More than a million people filled Times Square, the eastern terminus of the Lincoln Highway, to celebrate the new year with the 100th drop of a giant lit ball. An all-new version features 9,576 light-emitting diodes behind 625 triangular Waterford crystals and aluminum frame. At 11:59 pm, December 31, the ball dropped down a 77-foot pole in 60 seconds atop 1 Times Square (not to street level). Here’s a video of it being assembled:
There were also 110 certified confetti engineers who tossed out 2 tons of confetti by hand from the tops of buildings.
The ball’s LED bulbs are smaller but more than twice as bright as last year’s lights, which were a spiky mix of 600 incandescent and halogen bulbs in 4 colors. It was lit for 6 hours but used only the electricity of 10 toasters. The new lights can create more than 16 million colors (and video imagery) but were limited to 25. The $30,000 in crystal is just a small part of the ball’s $1.1 million value.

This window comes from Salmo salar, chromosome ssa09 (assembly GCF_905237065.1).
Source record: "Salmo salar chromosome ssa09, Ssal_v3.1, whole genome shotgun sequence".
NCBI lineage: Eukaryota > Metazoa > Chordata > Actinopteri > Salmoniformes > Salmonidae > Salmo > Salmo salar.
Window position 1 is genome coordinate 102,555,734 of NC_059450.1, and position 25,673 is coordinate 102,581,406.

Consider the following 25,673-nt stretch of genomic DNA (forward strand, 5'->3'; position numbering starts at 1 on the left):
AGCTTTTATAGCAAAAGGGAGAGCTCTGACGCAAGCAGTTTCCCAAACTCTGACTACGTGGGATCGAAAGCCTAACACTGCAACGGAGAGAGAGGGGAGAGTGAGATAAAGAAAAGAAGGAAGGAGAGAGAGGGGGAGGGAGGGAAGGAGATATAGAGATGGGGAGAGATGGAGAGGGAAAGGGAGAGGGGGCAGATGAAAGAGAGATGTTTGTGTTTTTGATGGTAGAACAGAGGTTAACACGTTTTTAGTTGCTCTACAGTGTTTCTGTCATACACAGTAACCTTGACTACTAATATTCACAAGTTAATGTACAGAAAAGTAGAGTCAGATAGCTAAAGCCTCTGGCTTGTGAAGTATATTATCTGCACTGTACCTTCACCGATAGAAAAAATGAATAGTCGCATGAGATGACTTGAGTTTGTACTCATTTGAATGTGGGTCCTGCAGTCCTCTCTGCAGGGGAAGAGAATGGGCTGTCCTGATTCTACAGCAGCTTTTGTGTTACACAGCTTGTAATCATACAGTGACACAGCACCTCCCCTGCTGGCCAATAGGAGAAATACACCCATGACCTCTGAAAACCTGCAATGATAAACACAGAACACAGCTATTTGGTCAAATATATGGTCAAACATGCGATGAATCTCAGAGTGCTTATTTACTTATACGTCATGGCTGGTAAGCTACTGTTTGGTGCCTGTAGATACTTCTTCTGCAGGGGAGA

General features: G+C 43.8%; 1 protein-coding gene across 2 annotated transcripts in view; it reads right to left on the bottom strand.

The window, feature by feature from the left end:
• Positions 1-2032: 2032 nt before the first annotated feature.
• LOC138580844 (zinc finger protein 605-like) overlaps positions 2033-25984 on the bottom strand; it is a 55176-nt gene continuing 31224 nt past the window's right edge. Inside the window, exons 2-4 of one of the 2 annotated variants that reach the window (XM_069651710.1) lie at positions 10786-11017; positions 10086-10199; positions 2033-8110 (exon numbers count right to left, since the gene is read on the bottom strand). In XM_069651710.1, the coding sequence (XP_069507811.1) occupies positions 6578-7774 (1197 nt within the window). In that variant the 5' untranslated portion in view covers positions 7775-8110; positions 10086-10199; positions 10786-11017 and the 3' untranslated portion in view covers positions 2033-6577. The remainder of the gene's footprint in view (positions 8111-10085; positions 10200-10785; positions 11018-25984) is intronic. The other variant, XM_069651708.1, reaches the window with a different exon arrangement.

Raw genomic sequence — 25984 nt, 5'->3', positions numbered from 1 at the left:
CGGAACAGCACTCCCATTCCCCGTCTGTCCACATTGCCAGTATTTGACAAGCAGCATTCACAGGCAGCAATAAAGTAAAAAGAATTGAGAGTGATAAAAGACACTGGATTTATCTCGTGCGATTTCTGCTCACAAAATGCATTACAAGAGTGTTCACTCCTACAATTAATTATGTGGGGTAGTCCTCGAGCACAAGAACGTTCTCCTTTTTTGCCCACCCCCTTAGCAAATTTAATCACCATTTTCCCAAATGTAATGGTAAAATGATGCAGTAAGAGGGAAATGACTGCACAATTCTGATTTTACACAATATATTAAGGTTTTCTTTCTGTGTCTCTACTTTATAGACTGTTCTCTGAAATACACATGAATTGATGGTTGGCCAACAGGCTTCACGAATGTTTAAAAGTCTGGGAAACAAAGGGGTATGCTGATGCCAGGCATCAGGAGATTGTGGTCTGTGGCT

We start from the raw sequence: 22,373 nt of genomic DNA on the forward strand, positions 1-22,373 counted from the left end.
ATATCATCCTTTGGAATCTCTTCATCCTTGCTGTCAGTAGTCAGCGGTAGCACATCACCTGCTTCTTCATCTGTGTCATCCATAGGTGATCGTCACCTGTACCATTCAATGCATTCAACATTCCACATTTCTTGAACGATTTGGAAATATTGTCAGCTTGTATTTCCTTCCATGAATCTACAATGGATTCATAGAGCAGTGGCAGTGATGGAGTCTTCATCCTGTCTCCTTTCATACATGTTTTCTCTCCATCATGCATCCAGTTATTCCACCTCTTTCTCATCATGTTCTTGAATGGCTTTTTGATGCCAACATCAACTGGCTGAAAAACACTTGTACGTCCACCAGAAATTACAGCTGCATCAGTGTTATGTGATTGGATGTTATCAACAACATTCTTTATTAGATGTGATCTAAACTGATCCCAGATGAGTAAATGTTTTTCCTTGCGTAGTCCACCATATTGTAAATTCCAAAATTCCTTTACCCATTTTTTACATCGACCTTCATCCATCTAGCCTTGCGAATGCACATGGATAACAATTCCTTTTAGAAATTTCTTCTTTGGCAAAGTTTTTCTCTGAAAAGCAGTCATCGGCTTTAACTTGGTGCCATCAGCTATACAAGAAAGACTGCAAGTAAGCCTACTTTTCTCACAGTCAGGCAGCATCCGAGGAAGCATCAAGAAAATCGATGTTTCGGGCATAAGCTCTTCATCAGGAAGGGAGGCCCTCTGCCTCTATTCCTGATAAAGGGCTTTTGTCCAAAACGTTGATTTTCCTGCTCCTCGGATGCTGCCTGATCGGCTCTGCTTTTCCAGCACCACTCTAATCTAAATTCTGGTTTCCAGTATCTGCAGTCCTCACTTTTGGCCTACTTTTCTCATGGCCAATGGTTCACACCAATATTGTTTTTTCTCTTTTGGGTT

Dropping a ball has been a way to synchronize clocks since the 1800s. The first ball in Times Square was made of wood and iron and lit with 100 25-watt incandescent bulbs. It replaced a new year’s fireworks display started in 1904 that was later outlawed by city officials. Three other balls have been used since then, and now this new one, the fifth. For the next 11 month, it will rest in a vault 50 feet below 1 Times Square, beside the fourth ball.